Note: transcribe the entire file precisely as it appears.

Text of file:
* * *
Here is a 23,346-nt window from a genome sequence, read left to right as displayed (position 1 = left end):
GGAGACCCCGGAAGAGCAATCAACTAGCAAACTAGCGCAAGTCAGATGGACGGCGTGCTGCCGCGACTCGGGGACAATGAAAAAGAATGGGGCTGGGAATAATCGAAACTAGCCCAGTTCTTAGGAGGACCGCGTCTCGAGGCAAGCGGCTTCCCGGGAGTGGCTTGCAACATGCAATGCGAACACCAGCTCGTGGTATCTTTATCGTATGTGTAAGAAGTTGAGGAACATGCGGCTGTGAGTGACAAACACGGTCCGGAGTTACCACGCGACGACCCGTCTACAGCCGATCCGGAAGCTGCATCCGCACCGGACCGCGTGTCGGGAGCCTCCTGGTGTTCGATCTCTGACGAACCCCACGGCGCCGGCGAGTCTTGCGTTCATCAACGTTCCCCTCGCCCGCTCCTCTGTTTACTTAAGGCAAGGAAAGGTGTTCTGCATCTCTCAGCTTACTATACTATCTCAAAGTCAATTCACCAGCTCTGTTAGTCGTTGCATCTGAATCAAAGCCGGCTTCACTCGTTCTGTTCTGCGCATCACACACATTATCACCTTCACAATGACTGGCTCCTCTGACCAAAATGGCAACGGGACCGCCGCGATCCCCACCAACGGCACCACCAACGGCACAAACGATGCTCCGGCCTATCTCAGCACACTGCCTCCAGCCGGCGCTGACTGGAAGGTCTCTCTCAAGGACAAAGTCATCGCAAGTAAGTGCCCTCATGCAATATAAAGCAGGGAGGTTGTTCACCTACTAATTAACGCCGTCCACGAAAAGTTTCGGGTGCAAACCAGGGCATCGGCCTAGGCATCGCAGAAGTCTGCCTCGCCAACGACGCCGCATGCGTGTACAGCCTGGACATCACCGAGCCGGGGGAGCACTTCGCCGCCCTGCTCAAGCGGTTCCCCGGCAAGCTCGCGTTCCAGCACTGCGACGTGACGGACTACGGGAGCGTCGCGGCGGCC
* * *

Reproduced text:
Here is a 23,346-nt window from a genome sequence, read left to right as displayed (position 1 = left end):
GGAGACCCCGGAAGAGCAATCAACTAGCAAACTAGCGCAAGTCAGATGGACGGCGTGCTGCCGCGACTCGGGGACAATGAAAAAGAATGGGGCTGGGAATAATCGAAACTAGCCCAGTTCTTAGGAGGACCGCGTCTCGAGGCAAGCGGCTTCCCGGGAGTGGCTTGCAACATGCAATGCGAACACCAGCTCGTGGTATCTTTATCGTATGTGTAAGAAGTTGAGGAACATGCGGCTGTGAGTGACAAACACGGTCCGGAGTTACCACGCGACGACCCGTCTACAGCCGATCCGGAAGCTGCATCCGCACCGGACCGCGTGTCGGGAGCCTCCTGGTGTTCGATCTCTGACGAACCCCACGGCGCCGGCGAGTCTTGCGTTCATCAACGTTCCCCTCGCCCGCTCCTCTGTTTACTTAAGGCAAGGAAAGGTGTTCTGCATCTCTCAGCTTACTATACTATCTCAAAGTCAATTCACCAGCTCTGTTAGTCGTTGCATCTGAATCAAAGCCGGCTTCACTCGTTCTGTTCTGCGCATCACACACATTATCACCTTCACAATGACTGGCTCCTCTGACCAAAATGGCAACGGGACCGCCGCGATCCCCACCAACGGCACCACCAACGGCACAAACGATGCTCCGGCCTATCTCAGCACACTGCCTCCAGCCGGCGCTGACTGGAAGGTCTCTCTCAAGGACAAAGTCATCGCAAGTAAGTGCCCTCATGCAATATAAAGCAGGGAGGTTGTTCACCTACTAATTAACGCCGTCCACGAAAAGTTTCGGGTGCAAACCAGGGCATCGGCCTAGGCATCGCAGAAGTCTGCCTCGCCAACGACGCCGCATGCGTGTACAGCCTGGACATCACCGAGCCGGGGGAGCACTTCGCCGCCCTGCTCAAGCGGTTCCCCGGCAAGCTCGCGTTCCAGCACTGCGACGTGACGGACTACGGGAGCGTCGCGGCGGCC